News & Community

Cameo: April Ryan

We talk to the White House correspondent and CNN political analyst.

You’ve been at the epicenter of all the political news in Washington since President Donald Trump’s election. What has that been like for you?
It’s a lot. The uptick is extreme, and we’ve never had an uptick like this before. I’ve been in the middle of watching politics for 20 years in Washington, but this is definitely different. We’re bombarded with everything now. Typically, during the course of the day, there would be two to three stories that would circulate, but now it’s everywhere, everything, all day, all night, and on weekends. And Twitter is now more relevant than ever before. I was talking to a friend who actually has an audio alert for when the president posts something. As I’m talking to you, that reminds me that I need to do that.

As someone who’s covering the news, what do you make of this change?
The way we used to cover news is no more. I grew up in the era of Walter Cronkite where you didn’t know the journalists’ political persuasions. You trusted them. There was no social media; we didn’t have to think about Twitter, or the internet. I remember in college they told us, “Be ready for the information superhighway,” and now it’s here. They should have told us not just to be ready, but beware.

It’s extreme, and there’s a hunger now for immediacy, be it news, or responses from people. And that has caused the news cycle—the news machine—to go into overdrive. This is the first time in history where a newsmaker, a high-profile person, can talk directly to their constituency, their fan base, without going through the filter of the media. We used to be the ones who would ask the questions that we heard from the groundswell of Capitol Hill. And now, you don’t have to read the story because you can watch it happening.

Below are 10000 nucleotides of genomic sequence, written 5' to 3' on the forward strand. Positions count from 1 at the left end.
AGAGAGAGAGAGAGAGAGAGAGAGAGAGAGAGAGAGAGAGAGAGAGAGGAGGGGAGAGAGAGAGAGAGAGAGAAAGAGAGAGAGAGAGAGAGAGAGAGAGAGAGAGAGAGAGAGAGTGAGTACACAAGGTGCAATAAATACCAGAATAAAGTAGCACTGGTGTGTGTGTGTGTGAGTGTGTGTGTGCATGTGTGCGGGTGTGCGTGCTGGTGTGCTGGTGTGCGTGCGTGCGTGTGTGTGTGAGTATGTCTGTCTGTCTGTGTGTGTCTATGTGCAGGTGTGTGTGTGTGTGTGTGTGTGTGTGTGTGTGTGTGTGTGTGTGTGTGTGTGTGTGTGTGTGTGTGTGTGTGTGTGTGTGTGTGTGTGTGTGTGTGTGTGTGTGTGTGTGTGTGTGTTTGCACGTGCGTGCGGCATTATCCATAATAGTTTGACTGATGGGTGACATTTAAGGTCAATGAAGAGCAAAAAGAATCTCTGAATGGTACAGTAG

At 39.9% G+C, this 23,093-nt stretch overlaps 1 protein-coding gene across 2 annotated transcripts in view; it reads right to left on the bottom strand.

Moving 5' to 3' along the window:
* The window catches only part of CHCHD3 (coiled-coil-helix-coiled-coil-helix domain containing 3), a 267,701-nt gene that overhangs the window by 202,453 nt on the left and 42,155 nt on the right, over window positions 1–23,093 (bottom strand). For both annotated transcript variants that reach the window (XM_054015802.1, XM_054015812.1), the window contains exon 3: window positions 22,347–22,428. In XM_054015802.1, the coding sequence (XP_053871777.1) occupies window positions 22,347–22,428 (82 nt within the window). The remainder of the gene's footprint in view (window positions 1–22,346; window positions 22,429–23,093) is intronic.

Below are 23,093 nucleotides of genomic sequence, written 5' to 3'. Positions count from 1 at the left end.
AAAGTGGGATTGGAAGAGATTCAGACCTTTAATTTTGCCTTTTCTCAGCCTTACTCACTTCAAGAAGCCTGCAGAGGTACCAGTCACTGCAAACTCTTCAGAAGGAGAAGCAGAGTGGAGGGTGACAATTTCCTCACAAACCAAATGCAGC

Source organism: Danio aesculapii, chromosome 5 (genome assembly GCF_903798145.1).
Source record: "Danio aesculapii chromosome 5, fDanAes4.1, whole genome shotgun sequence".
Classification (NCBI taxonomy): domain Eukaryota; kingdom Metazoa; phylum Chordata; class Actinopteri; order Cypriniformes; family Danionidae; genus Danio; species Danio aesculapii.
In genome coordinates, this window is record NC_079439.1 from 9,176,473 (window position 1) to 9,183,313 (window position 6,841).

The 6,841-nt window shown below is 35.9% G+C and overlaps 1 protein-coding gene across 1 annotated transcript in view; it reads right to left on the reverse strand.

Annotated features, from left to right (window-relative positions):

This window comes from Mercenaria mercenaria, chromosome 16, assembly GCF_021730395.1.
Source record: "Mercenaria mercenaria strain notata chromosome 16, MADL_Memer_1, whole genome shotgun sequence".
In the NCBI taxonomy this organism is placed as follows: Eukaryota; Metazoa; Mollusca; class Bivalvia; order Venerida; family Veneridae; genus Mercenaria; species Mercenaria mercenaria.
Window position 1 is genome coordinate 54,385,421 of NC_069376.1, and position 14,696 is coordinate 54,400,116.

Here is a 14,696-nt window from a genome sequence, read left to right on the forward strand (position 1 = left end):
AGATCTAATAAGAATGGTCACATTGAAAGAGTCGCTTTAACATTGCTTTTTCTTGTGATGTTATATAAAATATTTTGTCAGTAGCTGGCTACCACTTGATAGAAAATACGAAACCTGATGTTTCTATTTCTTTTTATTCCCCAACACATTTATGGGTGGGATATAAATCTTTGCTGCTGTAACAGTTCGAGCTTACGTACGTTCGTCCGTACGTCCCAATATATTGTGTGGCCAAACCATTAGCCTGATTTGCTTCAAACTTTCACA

Trump seems to have taken it to another level. You could argue that Barack Obama had access to the same type of technology.
But the issue is we didn’t see him tweeting everything. He didn’t watch a TV show and tweet about it, or tweet something that would throw firebombs everywhere and people were scrambling to determine if it was real, if it happened, what does it mean. He wasn’t a president who would be his own press secretary. Now, you have the day’s activities set, then all Trump has to do is send out a tweet and the whole day has changed. And these are big news pieces, so then the question becomes, what do you as a journalist focus on? It’s tough.

It also seems like there has to be scrutiny of what the White House is saying.
This president doesn’t believe in being politically correct. He goes from the gut, and what he thinks comes out. And this is what some people love about him—the realness of him. He is one of the people, but there’s a flip side, too, because your words can change markets. It can cause anxiety from other world leaders. Words mean something.

You’ve been in the news yourself lately, whether that was when Trump asked you to set up a meeting with black lawmakers, or reality TV star Omarosa Manigault claimed you were being paid by Hillary Clinton’s campaign. Obviously that’s not something that normally happens with journalists covering the White House. What has that been like for you?